Estimating The Intrinsic Value Of Reliance Industries Limited (NSE:RELIANCE)

By
Simply Wall St
Published
November 30, 2021
NSEI:RELIANCE
Source: Shutterstock

How far off is Reliance Industries Limited (NSE:RELIANCE) from its intrinsic value? Using the most recent financial data, we'll take a look at whether the stock is fairly priced by taking the expected future cash flows and discounting them to their present value. One way to achieve this is by employing the Discounted Cash Flow (DCF) model. Models like these may appear beyond the comprehension of a lay person, but they're fairly easy to follow.

Companies can be valued in a lot of ways, so we would point out that a DCF is not perfect for every situation. If you still have some burning questions about this type of valuation, take a look at the Simply Wall St analysis model.

Check out our latest analysis for Reliance Industries

What's the estimated valuation?

We are going to use a two-stage DCF model, which, as the name states, takes into account two stages of growth. The first stage is generally a higher growth period which levels off heading towards the terminal value, captured in the second 'steady growth' period. To start off with, we need to estimate the next ten years of cash flows. Where possible we use analyst estimates, but when these aren't available we extrapolate the previous free cash flow (FCF) from the last estimate or reported value. We assume companies with shrinking free cash flow will slow their rate of shrinkage, and that companies with growing free cash flow will see their growth rate slow, over this period. We do this to reflect that growth tends to slow more in the early years than it does in later years.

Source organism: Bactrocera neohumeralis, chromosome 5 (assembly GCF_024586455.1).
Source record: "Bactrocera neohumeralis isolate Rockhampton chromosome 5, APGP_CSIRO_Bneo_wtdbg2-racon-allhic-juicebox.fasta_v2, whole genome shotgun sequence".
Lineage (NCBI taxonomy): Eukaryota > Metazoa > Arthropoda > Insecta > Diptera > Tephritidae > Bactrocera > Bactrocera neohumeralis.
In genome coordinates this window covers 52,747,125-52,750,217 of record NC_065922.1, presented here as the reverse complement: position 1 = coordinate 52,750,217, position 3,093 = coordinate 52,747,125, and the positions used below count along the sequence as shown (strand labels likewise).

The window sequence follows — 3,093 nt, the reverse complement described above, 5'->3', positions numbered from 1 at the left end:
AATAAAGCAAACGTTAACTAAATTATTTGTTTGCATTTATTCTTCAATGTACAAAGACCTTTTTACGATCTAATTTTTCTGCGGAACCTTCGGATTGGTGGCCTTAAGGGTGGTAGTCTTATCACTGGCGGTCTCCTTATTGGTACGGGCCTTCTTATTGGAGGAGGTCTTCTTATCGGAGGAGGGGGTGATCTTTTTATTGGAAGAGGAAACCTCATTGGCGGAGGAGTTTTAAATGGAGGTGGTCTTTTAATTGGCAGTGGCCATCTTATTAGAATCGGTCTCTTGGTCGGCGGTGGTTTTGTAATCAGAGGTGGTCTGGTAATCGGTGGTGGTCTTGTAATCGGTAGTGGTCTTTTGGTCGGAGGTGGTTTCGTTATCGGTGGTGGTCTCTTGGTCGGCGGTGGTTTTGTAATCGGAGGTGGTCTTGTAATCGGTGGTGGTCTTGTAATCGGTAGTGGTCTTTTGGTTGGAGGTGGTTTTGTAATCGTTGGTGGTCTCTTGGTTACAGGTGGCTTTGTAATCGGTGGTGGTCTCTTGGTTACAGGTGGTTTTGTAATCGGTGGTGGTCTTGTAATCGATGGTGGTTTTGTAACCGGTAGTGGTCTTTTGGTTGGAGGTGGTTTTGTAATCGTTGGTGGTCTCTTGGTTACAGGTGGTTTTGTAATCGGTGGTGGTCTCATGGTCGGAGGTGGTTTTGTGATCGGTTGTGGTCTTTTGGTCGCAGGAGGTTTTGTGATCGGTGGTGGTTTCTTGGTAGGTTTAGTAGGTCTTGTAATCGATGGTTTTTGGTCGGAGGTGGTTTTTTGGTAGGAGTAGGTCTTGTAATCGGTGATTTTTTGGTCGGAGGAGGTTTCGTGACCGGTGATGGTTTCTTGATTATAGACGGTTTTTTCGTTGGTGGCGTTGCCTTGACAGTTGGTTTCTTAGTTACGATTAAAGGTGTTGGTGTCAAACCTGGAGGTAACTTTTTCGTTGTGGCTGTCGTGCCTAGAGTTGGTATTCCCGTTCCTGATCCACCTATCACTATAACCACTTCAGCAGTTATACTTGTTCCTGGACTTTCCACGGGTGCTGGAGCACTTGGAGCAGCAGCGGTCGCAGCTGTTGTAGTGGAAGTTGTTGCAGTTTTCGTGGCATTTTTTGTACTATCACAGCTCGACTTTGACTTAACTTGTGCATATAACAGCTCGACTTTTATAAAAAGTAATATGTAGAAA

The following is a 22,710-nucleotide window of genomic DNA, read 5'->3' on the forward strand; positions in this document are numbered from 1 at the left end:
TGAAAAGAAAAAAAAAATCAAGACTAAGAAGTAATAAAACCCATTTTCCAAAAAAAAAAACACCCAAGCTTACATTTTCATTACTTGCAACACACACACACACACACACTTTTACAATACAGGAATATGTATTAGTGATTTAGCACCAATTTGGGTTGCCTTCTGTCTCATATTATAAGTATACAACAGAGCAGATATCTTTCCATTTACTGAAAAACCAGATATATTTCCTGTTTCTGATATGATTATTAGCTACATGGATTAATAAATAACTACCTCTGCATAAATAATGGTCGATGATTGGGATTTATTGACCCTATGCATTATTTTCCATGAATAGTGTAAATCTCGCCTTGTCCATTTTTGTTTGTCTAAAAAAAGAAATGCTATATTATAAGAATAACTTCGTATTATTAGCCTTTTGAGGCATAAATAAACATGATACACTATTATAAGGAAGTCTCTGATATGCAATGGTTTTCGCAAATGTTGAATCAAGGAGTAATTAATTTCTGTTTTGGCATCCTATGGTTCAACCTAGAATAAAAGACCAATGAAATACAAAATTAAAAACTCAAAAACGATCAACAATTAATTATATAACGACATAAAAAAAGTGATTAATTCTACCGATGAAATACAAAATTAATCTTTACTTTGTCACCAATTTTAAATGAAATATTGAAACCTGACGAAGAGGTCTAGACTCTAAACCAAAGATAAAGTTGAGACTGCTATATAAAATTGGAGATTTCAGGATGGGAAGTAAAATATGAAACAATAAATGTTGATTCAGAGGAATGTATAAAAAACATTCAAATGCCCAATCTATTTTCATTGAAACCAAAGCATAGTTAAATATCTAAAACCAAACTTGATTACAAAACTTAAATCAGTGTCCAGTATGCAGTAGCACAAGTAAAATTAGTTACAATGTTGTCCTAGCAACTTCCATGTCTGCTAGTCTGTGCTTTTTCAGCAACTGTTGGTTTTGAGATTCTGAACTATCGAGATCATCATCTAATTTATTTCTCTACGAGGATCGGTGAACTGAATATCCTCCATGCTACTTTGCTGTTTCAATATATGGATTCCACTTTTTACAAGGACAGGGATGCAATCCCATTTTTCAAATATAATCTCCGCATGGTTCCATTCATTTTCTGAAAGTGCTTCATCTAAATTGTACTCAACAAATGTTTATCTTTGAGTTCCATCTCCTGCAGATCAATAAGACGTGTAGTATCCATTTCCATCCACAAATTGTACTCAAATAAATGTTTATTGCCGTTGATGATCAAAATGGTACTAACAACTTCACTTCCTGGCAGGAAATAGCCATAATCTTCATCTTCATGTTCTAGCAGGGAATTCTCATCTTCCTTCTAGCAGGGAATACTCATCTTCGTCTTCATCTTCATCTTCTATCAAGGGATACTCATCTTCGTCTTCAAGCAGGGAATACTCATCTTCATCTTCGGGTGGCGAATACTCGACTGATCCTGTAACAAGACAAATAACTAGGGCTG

A DCF is all about the idea that a dollar in the future is less valuable than a dollar today, so we discount the value of these future cash flows to their estimated value in today's dollars:

10-year free cash flow (FCF) estimate

2022 2023 2024 2025 2026 2027 2028 2029 2030 2031
Levered FCF (₹, Millions) ₹590.8b ₹663.9b ₹757.3b ₹1.23t ₹1.55t ₹1.81t ₹2.06t ₹2.29t ₹2.53t ₹2.76t
Growth Rate Estimate Source Analyst x10 Analyst x10 Analyst x6 Analyst x1 Analyst x1 Est @ 16.71% Est @ 13.72% Est @ 11.63% Est @ 10.16% Est @ 9.13%
Present Value (₹, Millions) Discounted @ 15% ₹513.3k ₹501.1k ₹496.6k ₹701.8k ₹766.5k ₹777.2k ₹767.9k ₹744.6k ₹712.6k ₹675.7k

("Est" = FCF growth rate estimated by Simply Wall St)
Present Value of 10-year Cash Flow (PVCF) = ₹6.7t

After calculating the present value of future cash flows in the initial 10-year period, we need to calculate the Terminal Value, which accounts for all future cash flows beyond the first stage. The Gordon Growth formula is used to calculate Terminal Value at a future annual growth rate equal to the 5-year average of the 10-year government bond yield of 6.7%. We discount the terminal cash flows to today's value at a cost of equity of 15%.

Terminal Value (TV)= FCF2031 × (1 + g) ÷ (r – g) = ₹2.8t× (1 + 6.7%) ÷ (15%– 6.7%) = ₹35t

Present Value of Terminal Value (PVTV)= TV / (1 + r)10= ₹35t÷ ( 1 + 15%)10= ₹8.6t